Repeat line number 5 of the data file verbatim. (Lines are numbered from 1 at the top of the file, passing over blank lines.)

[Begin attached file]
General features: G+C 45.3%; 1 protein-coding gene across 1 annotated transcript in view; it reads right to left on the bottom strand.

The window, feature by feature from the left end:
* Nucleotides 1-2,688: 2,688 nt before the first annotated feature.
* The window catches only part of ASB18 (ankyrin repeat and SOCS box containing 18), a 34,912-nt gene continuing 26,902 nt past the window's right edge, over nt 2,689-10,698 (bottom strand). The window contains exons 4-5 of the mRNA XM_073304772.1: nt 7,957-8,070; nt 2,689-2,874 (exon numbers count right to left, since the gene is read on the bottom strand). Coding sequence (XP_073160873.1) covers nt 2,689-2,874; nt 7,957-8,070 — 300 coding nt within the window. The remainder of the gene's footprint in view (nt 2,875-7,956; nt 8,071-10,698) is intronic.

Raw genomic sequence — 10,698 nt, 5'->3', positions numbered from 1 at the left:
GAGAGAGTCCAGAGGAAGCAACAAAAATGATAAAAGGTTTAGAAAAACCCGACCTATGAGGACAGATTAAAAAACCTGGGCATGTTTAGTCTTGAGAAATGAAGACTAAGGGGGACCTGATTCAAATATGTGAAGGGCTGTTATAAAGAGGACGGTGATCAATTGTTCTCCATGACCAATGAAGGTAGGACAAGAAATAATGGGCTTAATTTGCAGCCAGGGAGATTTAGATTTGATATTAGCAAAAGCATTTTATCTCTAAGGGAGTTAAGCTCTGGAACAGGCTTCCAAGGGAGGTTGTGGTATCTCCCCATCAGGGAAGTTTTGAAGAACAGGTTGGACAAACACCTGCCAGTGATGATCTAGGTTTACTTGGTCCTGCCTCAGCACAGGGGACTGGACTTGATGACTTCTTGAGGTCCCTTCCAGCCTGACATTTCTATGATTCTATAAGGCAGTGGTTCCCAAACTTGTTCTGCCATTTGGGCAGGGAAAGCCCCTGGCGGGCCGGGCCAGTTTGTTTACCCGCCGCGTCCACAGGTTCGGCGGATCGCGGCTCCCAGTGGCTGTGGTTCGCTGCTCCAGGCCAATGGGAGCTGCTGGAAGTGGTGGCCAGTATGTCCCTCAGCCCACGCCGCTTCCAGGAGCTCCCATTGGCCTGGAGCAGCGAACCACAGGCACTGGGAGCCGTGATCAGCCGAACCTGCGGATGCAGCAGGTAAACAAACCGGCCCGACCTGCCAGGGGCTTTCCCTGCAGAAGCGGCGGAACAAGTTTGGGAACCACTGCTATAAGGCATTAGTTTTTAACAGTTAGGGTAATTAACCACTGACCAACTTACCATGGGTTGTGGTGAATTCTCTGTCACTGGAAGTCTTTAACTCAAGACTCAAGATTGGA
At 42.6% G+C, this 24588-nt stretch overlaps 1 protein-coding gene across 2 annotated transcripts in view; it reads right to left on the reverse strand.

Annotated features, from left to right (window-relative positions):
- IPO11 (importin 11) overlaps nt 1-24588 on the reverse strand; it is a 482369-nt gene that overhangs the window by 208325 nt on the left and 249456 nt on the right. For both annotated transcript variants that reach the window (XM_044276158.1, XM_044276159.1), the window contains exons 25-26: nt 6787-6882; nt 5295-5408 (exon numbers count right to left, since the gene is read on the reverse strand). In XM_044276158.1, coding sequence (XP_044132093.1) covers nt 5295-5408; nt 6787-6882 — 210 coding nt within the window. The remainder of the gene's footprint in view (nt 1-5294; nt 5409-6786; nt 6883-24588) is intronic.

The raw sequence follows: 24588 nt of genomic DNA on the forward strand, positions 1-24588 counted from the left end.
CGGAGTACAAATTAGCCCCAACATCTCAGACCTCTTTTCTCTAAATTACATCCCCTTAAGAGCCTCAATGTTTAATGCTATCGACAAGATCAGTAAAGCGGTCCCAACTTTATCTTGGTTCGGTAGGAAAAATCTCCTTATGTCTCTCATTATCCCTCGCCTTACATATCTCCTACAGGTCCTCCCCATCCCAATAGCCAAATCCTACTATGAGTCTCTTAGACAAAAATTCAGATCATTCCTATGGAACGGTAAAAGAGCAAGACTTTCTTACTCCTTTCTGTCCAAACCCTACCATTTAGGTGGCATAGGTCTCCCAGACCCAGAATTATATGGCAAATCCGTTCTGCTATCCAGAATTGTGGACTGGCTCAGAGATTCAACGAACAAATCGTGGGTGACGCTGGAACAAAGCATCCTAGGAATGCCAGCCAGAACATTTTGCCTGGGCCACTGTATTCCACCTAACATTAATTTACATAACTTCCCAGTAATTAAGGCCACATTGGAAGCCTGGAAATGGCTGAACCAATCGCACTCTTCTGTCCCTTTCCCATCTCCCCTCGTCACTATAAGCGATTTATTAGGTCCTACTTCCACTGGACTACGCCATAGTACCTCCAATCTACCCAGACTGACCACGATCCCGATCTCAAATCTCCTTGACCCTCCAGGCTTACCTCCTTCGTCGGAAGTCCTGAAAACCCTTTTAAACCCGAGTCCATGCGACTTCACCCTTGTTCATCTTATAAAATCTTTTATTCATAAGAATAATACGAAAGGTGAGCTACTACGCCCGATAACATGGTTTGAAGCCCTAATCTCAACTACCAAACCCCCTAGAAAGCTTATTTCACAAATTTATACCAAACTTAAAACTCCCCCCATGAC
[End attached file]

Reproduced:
Raw genomic sequence — 10,698 nt, 5'->3', positions numbered from 1 at the left: